Improvements in technology have led to changes in the way care is provided, and general practitioners and family physicians are increasingly using electronic resources to support patient care, including electronic medical records, electronic prescribing and electronic results access. They are also using computer-based education and information resources more frequently and interaction between patients and doctors happens more often via electronic means such as telephone or email. Most physicians are also using PDA-type devices.

Family physicians spend the majority of time in their practice, however, they may be required to travel to hospitals to provide specific types of patient care. Family physicians are also occasionally required to provide in-home patient care.

General practitioners and family physicians generally see a large volume of patients requiring different types of assessments, support or treatment each day so there is a great deal of variety in a physician's work.

Due to the nature of the work, family physicians and general practitioners are exposed to infectious diseases and physicians must be very careful while examining patients. Necessary precautions include the use of safety equipment and clothing, as well as sterilization or disposal of some equipment and protective clothing after use.

Family physicians and GPs must also be prepared to handle the often fragile emotional state of their patients, and when combined with long working hours, a high volume of patients, a diverse array of treatments administered and strict safety precautions, it can be a stressful working environment.

Industry sources report that practice management and clinical training programs combined with targeted incentives have drastically improved professional satisfaction. Physicians often feel a sense of satisfaction from the nature of their job - helping people.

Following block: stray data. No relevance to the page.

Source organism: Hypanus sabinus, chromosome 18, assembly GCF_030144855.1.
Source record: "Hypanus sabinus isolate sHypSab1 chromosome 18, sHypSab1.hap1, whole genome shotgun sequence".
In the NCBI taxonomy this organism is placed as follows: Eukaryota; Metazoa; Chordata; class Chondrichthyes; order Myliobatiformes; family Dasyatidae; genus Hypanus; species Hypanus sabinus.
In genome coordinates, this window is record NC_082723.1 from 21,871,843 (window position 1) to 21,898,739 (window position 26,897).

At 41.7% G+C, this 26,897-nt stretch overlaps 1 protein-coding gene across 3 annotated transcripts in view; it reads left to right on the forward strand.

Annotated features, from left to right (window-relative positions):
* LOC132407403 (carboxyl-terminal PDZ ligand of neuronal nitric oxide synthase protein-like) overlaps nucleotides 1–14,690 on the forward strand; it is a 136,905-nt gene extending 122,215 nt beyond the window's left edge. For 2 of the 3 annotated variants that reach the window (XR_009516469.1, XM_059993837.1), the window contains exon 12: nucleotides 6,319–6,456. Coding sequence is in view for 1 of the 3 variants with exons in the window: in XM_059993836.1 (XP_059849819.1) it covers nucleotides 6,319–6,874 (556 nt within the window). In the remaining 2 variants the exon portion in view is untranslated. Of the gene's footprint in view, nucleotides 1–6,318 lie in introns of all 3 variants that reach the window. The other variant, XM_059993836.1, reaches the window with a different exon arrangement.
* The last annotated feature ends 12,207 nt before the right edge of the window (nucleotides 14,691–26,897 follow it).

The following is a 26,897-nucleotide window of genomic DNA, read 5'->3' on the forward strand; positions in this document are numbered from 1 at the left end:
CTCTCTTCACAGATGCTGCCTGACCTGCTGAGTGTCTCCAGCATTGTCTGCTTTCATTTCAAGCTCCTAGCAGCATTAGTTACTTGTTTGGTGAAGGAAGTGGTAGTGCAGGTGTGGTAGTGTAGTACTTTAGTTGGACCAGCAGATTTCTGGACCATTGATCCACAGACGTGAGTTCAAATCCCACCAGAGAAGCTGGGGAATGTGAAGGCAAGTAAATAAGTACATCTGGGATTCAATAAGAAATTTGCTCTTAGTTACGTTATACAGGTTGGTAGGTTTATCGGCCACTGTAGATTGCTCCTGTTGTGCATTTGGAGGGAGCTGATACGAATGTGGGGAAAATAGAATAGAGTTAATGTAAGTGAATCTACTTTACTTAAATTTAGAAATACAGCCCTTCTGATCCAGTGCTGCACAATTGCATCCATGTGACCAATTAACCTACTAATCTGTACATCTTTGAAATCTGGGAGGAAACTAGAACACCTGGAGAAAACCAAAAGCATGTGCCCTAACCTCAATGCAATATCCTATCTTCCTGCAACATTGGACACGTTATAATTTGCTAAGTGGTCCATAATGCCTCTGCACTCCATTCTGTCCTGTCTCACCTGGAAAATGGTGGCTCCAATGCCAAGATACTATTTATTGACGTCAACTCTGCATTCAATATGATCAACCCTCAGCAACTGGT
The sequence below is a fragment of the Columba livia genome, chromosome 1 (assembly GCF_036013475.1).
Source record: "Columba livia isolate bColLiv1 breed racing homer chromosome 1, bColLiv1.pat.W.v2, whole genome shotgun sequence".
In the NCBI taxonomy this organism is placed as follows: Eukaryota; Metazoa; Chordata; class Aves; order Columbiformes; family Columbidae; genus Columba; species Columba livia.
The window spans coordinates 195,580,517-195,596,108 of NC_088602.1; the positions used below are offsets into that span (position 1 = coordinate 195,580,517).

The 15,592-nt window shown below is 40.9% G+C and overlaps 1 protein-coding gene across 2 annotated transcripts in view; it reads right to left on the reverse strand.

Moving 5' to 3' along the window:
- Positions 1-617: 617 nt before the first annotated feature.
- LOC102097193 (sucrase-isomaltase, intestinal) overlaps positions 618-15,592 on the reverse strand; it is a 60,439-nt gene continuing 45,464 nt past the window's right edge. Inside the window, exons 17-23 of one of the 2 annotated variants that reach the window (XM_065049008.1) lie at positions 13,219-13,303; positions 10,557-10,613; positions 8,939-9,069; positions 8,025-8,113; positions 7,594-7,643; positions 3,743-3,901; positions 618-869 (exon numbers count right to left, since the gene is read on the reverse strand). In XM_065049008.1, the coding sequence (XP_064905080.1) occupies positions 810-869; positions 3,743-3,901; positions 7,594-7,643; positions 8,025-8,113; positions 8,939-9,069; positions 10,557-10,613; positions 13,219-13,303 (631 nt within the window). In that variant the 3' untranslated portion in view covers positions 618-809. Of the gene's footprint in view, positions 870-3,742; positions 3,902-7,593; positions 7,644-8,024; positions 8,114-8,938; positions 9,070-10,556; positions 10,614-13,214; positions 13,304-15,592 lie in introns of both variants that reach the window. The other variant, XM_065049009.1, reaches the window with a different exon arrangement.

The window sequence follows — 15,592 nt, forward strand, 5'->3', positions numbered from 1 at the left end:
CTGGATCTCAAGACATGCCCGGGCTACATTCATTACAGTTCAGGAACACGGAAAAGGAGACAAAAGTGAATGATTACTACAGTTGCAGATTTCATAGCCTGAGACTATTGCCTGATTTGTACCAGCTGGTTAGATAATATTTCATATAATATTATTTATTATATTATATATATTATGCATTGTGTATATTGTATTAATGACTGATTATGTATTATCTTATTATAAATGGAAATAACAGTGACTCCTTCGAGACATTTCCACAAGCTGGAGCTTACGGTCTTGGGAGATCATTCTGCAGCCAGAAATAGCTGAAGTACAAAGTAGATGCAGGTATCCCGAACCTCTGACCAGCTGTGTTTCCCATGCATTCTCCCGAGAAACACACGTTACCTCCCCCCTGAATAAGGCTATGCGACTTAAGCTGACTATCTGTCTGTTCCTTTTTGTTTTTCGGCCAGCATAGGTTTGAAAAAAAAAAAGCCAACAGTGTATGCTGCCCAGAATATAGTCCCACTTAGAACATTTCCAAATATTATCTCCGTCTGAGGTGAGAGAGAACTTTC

Job requirements

Education, training & qualifications

A doctor of medicine degree (MD) is required, which takes at least three years of undergraduate studies, as well as four years of medical school. Medical schools have high academic admission requirements. University medical programs conduct interviews to ensure that applicants who have acceptable academic credentials also have the appropriate interpersonal skills and attitudes to work as medical professionals.

Graduates of medical programs undergo two years of accredited residency training. The residency program is competitive and may require graduates to travel to other provinces in order to receive a placement. Residents spend the majority of their time in community practices working with family physicians and clinical teams. Residents also spend four or eight weeks working in specific areas of the medical profession, such as medicine, surgery, paediatrics and psychiatry. They must also spend a minimum of eight weeks in a rural practice.

To become a fully licensed physician in B.C., graduates must pass two licensing exams administered by the Medical Council of Canada and they must also become licensed through the College of Physicians and Surgeons of British Columbia. In addition, family physicians must pass a national exam administered by the College of Family Physicians of Canada. These professionals must also maintain professional insurance through an insurance body.

Continuing medical education and professional development are required throughout their careers to ensure that in a rapidly changing medical and scientific world, physicians are providing patients with modern treatments and proper advice. All family physicians are now required to complete a minimum of 50 hours per year (on average) of documented continuing professional education throughout their career.

As of July 1, 2017 when the Canadian Free Trade Agreement (CFTA) came into force, you will not need significant additional training, experience, testing or assessment if your qualifications or certificates are recognized by a Canadian regulatory authority. This applies whether you were trained in Canada or internationally. Learn about labour mobility at www.workersmobility.ca. For information about labour mobility and foreign qualifications recognition, contact the B.C. regulator for your occupation.